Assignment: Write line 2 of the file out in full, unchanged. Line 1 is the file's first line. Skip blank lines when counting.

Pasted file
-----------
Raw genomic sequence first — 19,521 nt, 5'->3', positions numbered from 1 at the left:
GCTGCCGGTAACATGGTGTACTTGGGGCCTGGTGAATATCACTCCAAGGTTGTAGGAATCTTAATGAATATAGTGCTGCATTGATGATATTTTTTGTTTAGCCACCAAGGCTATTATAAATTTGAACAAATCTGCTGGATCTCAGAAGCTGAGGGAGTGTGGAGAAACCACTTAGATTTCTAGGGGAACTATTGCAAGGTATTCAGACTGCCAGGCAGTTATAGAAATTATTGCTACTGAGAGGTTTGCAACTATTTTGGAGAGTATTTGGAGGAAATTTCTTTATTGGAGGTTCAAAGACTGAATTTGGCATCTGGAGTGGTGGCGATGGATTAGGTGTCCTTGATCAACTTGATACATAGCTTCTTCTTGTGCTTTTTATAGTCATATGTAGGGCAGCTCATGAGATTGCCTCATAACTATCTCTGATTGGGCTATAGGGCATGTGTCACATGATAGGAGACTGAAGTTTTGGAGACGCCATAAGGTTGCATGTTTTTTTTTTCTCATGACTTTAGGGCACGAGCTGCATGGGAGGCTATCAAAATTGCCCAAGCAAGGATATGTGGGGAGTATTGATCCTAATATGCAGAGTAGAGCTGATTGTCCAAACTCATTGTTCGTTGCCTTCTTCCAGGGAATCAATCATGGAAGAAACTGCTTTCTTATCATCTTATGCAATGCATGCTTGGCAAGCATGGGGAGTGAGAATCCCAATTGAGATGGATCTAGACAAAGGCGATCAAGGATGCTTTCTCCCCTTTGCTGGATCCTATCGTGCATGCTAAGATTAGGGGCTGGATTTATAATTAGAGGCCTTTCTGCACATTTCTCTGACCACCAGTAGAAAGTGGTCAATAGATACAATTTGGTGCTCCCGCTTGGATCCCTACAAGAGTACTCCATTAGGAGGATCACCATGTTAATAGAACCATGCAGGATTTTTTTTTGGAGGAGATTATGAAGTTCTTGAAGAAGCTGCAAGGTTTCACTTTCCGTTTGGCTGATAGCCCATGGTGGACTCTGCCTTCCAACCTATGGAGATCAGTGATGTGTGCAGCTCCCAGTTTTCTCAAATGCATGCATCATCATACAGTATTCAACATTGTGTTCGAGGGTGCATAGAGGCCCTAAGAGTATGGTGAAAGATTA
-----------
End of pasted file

GCTGCCGGTAACATGGTGTACTTGGGGCCTGGTGAATATCACTCCAAGGTTGTAGGAATCTTAATGAATATAGTGCTGCATTGATGATATTTTTTGTTTAGCCACCAAGGCTATTATAAATTTGAACAAATCTGCTGGATCTCAGAAGCTGAGGGAGTGTGGAGAAACCACTTAGATTTCTAGGGGAACTATTGCAAGGTATTCAGACTGCCAGGCAGTTATAGAAATTATTGCTACTGAGAGGTTTGCAACTATTTTGGAGAGTATTTGGAGGAAATTTCTTTATTGGAGGTTCAAAGACTGAATTTGGCATCTGGAGTGGTGGCGATGGATTAGGTGTCCTTGATCAACTTGATACATAGCTTCTTCTTGTGCTTTTTATAGTCATATGTAGGGCAGCTCATGAGATTGCCTCATAACTATCTCTGATTGGGCTATAGGGCATGTGTCACATGATAGGAGACTGAAGTTTTGGAGACGCCATAAGGTTGCATGTTTTTTTTTTCTCATGACTTTAGGGCACGAGCTGCATGGGAGGCTATCAAAATTGCCCAAGCAAGGATATGTGGGGAGTATTGATCCTAATATGCAGAGTAGAGCTGATTGTCCAAACTCATTGTTCGTTGCCTTCTTCCAGGGAATCAATCATGGAAGAAACTGCTTTCTTATCATCTTATGCAATGCATGCTTGGCAAGCATGGGGAGTGAGAATCCCAATTGAGATGGATCTAGACAAAGGCGATCAAGGATGCTTTCTCCCCTTTGCTGGATCCTATCGTGCATGCTAAGATTAGGGGCTGGATTTATAATTAGAGGCCTTTCTGCACATTTCTCTGACCACCAGTAGAAAGTGGTCAATAGATACAATTTGGTGCTCCCGCTTGGATCCCTACAAGAGTACTCCATTAGGAGGATCACCATGTTAATAGAACCATGCAGGATTTTTTTTTGGAGGAGATTATGAAGTTCTTGAAGAAGCTGCAAGGTTTCACTTTCCGTTTGGCTGATAGCCCATGGTGGACTCTGCCTTCCAACCTATGGAGATCAGTGATGTGTGCAGCTCCCAGTTTTCTCAAATGCATGCATCATCATACAGTATTCAACATTGTGTTCGAGGGTGCATAGAGGCCCTAAGAGTATGGTGAAAGATTA